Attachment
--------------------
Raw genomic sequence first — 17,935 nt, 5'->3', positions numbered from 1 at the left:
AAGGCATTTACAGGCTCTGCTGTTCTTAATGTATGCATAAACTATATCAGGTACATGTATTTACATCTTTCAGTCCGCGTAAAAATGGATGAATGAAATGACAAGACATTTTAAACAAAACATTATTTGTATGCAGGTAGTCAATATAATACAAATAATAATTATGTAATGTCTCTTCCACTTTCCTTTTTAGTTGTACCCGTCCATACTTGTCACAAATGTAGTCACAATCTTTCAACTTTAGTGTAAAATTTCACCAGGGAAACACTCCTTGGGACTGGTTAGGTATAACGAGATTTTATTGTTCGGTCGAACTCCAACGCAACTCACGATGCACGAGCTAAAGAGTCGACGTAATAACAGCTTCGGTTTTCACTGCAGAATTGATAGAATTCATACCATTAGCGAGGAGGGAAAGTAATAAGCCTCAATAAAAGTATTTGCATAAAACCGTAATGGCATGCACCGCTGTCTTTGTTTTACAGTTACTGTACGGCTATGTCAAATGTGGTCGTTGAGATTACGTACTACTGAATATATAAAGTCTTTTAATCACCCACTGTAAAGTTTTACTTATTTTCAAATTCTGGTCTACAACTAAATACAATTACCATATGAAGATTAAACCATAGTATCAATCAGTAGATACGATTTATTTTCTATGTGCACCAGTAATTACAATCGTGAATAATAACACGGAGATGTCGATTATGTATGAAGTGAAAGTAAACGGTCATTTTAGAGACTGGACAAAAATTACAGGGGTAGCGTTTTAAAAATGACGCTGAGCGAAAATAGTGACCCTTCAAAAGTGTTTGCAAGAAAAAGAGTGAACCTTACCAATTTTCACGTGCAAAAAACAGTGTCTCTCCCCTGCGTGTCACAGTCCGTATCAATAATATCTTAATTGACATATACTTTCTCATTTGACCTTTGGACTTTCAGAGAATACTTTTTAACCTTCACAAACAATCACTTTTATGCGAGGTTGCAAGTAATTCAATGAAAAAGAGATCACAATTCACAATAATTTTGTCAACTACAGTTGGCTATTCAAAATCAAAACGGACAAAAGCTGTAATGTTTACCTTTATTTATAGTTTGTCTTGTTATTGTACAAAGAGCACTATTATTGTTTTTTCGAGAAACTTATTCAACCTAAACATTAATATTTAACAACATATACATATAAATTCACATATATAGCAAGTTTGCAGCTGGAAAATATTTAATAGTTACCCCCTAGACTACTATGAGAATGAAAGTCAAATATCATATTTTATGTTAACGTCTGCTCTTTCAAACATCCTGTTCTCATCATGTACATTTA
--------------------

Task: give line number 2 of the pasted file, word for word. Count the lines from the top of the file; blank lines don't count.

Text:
AAGGCATTTACAGGCTCTGCTGTTCTTAATGTATGCATAAACTATATCAGGTACATGTATTTACATCTTTCAGTCCGCGTAAAAATGGATGAATGAAATGACAAGACATTTTAAACAAAACATTATTTGTATGCAGGTAGTCAATATAATACAAATAATAATTATGTAATGTCTCTTCCACTTTCCTTTTTAGTTGTACCCGTCCATACTTGTCACAAATGTAGTCACAATCTTTCAACTTTAGTGTAAAATTTCACCAGGGAAACACTCCTTGGGACTGGTTAGGTATAACGAGATTTTATTGTTCGGTCGAACTCCAACGCAACTCACGATGCACGAGCTAAAGAGTCGACGTAATAACAGCTTCGGTTTTCACTGCAGAATTGATAGAATTCATACCATTAGCGAGGAGGGAAAGTAATAAGCCTCAATAAAAGTATTTGCATAAAACCGTAATGGCATGCACCGCTGTCTTTGTTTTACAGTTACTGTACGGCTATGTCAAATGTGGTCGTTGAGATTACGTACTACTGAATATATAAAGTCTTTTAATCACCCACTGTAAAGTTTTACTTATTTTCAAATTCTGGTCTACAACTAAATACAATTACCATATGAAGATTAAACCATAGTATCAATCAGTAGATACGATTTATTTTCTATGTGCACCAGTAATTACAATCGTGAATAATAACACGGAGATGTCGATTATGTATGAAGTGAAAGTAAACGGTCATTTTAGAGACTGGACAAAAATTACAGGGGTAGCGTTTTAAAAATGACGCTGAGCGAAAATAGTGACCCTTCAAAAGTGTTTGCAAGAAAAAGAGTGAACCTTACCAATTTTCACGTGCAAAAAACAGTGTCTCTCCCCTGCGTGTCACAGTCCGTATCAATAATATCTTAATTGACATATACTTTCTCATTTGACCTTTGGACTTTCAGAGAATACTTTTTAACCTTCACAAACAATCACTTTTATGCGAGGTTGCAAGTAATTCAATGAAAAAGAGATCACAATTCACAATAATTTTGTCAACTACAGTTGGCTATTCAAAATCAAAACGGACAAAAGCTGTAATGTTTACCTTTATTTATAGTTTGTCTTGTTATTGTACAAAGAGCACTATTATTGTTTTTTCGAGAAACTTATTCAACCTAAACATTAATATTTAACAACATATACATATAAATTCACATATATAGCAAGTTTGCAGCTGGAAAATATTTAATAGTTACCCCCTAGACTACTATGAGAATGAAAGTCAAATATCATATTTTATGTTAACGTCTGCTCTTTCAAACATCCTGTTCTCATCATGTACATTTA